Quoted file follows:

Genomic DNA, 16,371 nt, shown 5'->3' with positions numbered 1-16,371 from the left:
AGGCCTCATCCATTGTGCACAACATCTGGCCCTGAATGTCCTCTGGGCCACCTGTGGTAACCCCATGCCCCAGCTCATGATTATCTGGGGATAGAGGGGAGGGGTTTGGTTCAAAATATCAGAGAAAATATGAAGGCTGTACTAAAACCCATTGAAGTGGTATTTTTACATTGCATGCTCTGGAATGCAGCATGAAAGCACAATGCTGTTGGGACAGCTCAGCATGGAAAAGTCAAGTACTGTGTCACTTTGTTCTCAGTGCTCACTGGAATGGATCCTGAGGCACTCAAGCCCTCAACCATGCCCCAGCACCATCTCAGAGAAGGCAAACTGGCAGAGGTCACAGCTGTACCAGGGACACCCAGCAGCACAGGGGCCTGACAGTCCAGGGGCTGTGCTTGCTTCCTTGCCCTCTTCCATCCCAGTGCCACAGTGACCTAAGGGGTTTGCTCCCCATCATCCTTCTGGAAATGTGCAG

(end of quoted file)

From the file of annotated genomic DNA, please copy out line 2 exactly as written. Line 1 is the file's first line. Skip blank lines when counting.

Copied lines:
AGGCCTCATCCATTGTGCACAACATCTGGCCCTGAATGTCCTCTGGGCCACCTGTGGTAACCCCATGCCCCAGCTCATGATTATCTGGGGATAGAGGGGAGGGGTTTGGTTCAAAATATCAGAGAAAATATGAAGGCTGTACTAAAACCCATTGAAGTGGTATTTTTACATTGCATGCTCTGGAATGCAGCATGAAAGCACAATGCTGTTGGGACAGCTCAGCATGGAAAAGTCAAGTACTGTGTCACTTTGTTCTCAGTGCTCACTGGAATGGATCCTGAGGCACTCAAGCCCTCAACCATGCCCCAGCACCATCTCAGAGAAGGCAAACTGGCAGAGGTCACAGCTGTACCAGGGACACCCAGCAGCACAGGGGCCTGACAGTCCAGGGGCTGTGCTTGCTTCCTTGCCCTCTTCCATCCCAGTGCCACAGTGACCTAAGGGGTTTGCTCCCCATCATCCTTCTGGAAATGTGCAG